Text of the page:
Lau started participating in activism in early 2014, but she only became a household name during the Umbrella Movement. Her project, Democracy Groundwork, was originally meant as an experiment in the Mong Kok occupy zone, offering lectures and panel discussions on politics. The English translation of its name is unremarkable, but in the Cantonese original, it means “Siu-lai’s democracy classroom.”
By Lau’s count, Democracy Groundwork had hosted more than 200 events in Mong Kok during that period.
“At the time, I had a strong feeling that [the Umbrella Movement] was a historical turning point for Hong Kong,” she said.
Slowest oath in LegCo history
Fast forward to a year and a half later, and Lau was struggling at the polls. She had decided to run for the first Legislative Council election to be held after the Umbrella Movement ended: she had generated a store of goodwill, and had recently earned some credit for standing up for street hawkers.
However, most expected her to lose. University of Hong Kong polling put her support at 7 per cent a week before the vote, and the pro-democracy incumbent Raymond Wong Yuk-man said he could defeat Lau “lying down.”
To the surprise of everyone – including Lau herself – she won a seat in the Kowloon West constituency with 38,183 votes, almost 14 per cent of all votes. Wong lost, and was beaten by Lau at every polling station. She even topped veterans like Claudia Mo and Helena Wong Pik-wan, which established her credentials within pan-democrat circles.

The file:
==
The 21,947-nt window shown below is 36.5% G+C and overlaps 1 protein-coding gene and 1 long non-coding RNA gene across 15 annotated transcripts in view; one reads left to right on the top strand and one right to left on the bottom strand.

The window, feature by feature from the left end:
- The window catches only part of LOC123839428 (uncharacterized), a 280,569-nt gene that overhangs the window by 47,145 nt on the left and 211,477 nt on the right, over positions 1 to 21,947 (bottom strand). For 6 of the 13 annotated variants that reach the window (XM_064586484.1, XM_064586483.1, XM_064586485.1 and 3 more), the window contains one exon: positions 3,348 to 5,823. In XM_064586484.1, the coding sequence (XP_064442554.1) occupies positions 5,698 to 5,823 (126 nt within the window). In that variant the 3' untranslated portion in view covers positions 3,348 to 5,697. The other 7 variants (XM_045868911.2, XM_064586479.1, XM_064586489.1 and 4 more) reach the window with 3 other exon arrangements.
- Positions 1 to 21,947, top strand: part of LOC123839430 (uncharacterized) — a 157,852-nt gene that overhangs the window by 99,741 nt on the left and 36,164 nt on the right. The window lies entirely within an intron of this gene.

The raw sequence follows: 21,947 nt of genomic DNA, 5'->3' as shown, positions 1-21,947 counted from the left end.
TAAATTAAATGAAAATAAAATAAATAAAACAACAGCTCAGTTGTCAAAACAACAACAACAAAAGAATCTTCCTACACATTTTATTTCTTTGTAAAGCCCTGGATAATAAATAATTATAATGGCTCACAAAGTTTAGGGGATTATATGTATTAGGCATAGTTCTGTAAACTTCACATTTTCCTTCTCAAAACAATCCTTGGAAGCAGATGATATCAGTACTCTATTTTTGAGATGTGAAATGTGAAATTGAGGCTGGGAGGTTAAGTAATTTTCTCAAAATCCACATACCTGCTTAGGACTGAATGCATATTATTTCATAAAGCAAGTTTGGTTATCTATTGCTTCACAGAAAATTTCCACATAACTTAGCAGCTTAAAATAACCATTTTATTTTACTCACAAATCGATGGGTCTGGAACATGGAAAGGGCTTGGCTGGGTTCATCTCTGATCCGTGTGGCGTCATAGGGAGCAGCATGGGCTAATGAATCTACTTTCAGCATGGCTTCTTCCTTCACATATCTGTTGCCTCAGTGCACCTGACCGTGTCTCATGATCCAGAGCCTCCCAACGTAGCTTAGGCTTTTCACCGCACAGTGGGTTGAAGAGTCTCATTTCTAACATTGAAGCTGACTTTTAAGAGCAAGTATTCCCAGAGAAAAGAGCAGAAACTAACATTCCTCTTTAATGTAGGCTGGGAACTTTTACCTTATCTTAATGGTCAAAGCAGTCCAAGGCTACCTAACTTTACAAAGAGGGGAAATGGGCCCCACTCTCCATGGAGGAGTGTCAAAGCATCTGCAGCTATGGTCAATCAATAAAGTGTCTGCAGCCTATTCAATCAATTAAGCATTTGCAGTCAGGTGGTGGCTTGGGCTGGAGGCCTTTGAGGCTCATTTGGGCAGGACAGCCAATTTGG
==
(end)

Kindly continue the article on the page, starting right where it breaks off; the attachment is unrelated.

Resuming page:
What happened next was, depending on who you asked, either an unforced error by Lau or a sneak attack by the Hong Kong government.
During the swearing-in ceremony for new lawmakers, Lau read her own version of the oath on the first attempt. When the LegCo secretary-general asked her to try again, Lau read the correct oath, albeit in slow motion. The reading took around ten minutes.
Afterwards, Lau explained that the stunt was to “show the hypocrisy of the ceremony.” Little did she know that her protest – not dissimilar to what other pro-democracy lawmakers were used to doing – would be caught up in the Hong Kong government’s newfound zeal for getting the courts to disqualify lawmakers.
The High Court, citing a controversial interpretation by China’s top lawmaking body, disqualified Lau along with three other pro-democracy lawmakers last July, saying that she failed to commit to the oath because of her slow manner of delivery.
So did she regret the stunt?
“If you ask whether I have regrets, then I regret not knowing the Chinese Communist Party well enough,” Lau said. In past interviews she would sometimes react to this question with defensiveness, but by now it had become scar tissue.